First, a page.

Reports from a Samsung event today indicate that the company is implementing its own version of the Windows 7 Start menu, which it calls the S Launcher.
The all-in-one PCs Samsung unveiled this morning are the first Windows machines to sport the S Launcher, a simple widget that acts just like the old start button: Click, start typing (say “keyboard”) and it instantly shows you the settings and apps that relate to your term. There’s also a separate settings icon for quick access to the most commonly needed controls.
On the face of it that sounds like a good move. The general reaction to the removal of the Start button in Windows 8 has been mixed at best. Why not put something like it back?
It is hard for Microsoft to object to this. The official line is the Microsoft’s partners add value to Windows with customization and software unique to each vendor, enabling them to differentiate. There is also the matter of fees paid by third-parties such as browser or security software vendors, to pre-install their stuff and win lucrative traffic or subscriptions.
This is a big one though. Microsoft must care about its new Start menu, to have resisted all pleas from its customers to reinstate the old-style version as an option.
It is also obvious that this is not just about usability. The Start screen is the gateway to the new Windows: Modern UI, Windows Store, tie-in with Windows Phone, Windows Tablets and Xbox, and more.
Here it gets interesting. Although Microsoft and Samsung are both selling Windows, the objectives of the two companies are not altogether aligned. Samsung is a big Android vendor; and even within the Android world, it is promoting Galaxy as a brand and links to its televisions. Samsung also sells Windows Phone, but you would hardly know it.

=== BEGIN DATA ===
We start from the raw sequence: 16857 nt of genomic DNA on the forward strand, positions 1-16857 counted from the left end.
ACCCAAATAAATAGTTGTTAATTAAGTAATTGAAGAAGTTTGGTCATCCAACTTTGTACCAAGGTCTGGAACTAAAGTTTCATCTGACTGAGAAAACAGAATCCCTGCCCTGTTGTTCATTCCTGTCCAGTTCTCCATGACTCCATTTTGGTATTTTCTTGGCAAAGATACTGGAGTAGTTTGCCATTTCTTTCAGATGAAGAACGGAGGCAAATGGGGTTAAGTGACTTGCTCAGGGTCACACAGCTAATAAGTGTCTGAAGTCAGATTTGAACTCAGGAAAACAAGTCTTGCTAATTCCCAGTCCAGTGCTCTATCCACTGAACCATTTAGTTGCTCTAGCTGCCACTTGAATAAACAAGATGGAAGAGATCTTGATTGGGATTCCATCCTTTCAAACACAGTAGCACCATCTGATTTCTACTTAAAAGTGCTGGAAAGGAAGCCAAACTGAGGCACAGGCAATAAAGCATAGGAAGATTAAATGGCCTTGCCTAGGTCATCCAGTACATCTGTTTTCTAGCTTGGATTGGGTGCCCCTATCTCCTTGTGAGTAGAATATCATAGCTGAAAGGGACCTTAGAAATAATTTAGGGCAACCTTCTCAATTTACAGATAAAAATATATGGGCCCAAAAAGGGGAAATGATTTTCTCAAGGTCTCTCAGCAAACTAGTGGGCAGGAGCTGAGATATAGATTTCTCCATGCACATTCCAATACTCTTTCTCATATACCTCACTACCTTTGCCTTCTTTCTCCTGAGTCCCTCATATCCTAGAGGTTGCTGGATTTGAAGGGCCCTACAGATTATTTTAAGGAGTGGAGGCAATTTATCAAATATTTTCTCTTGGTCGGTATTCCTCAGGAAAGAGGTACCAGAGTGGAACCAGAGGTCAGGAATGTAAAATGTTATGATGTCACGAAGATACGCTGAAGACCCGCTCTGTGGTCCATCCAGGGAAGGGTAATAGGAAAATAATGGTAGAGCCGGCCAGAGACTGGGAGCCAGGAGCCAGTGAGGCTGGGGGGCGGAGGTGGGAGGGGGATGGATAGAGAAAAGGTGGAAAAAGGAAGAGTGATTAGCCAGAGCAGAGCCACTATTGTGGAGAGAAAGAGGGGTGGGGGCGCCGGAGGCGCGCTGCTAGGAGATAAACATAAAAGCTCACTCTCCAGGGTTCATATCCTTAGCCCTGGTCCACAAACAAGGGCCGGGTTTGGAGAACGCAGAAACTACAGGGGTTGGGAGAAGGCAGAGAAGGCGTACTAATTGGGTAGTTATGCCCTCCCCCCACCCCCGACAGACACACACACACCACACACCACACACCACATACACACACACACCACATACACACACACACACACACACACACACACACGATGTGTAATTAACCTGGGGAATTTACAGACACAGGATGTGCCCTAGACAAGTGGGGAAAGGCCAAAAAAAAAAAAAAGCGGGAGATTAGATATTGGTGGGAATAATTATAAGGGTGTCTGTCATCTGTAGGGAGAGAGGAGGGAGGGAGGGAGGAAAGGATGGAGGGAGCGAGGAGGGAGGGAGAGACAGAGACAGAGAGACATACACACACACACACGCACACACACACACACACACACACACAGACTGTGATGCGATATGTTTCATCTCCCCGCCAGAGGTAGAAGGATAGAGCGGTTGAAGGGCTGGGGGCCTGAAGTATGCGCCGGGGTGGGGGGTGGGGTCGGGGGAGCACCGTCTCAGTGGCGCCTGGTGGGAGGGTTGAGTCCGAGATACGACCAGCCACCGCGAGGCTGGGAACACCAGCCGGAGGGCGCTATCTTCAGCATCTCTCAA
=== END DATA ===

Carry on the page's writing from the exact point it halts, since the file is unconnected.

You can think of it as two separate ecosystems, one based around Windows and Microsoft, the other based around Samsung, which happen to intersect in the area of desktop operating systems.
Samsung then does not care whether the Modern UI, Windows Store and Windows Phone are hits. In fact, when it comes to Windows Store and Windows Phone, it may prefer that they fail.
It is not even that simple. If the Microsoft and Windows ecosystem continues to decline, who can take on Apple? It is in Samsung’s interests as an OEM Windows vendor for Microsoft to succeed, as the same time as other parts of its business would prefer that it fails. Complex.
If nothing else, the S-launcher show how little Microsoft and its hardware partners are aligned when it comes to Windows marketing strategy.
What about the users though? Will they not benefit from having a more familiar way to launch their applications? Personally I doubt it. The problem I have with utilities like this is that they break the design work Microsoft puts into Windows, introducing inconsistency and often working less well than what is baked into the operating system.
I will add too that the Windows 8 Start screen is actually not the monster it is made out to be. It is richer than the old one, with its Live Tiles and large icons, and once you have learned how to organise it in the way you want, it is an effective launch manager. The fast incremental search in the Start screen works brilliantly.
It would benefit Samsung’s users more if the company focused on helping them learn how to get the best from Windows 8 and its new user interface, rather than encouraging them to avoid some of its key features.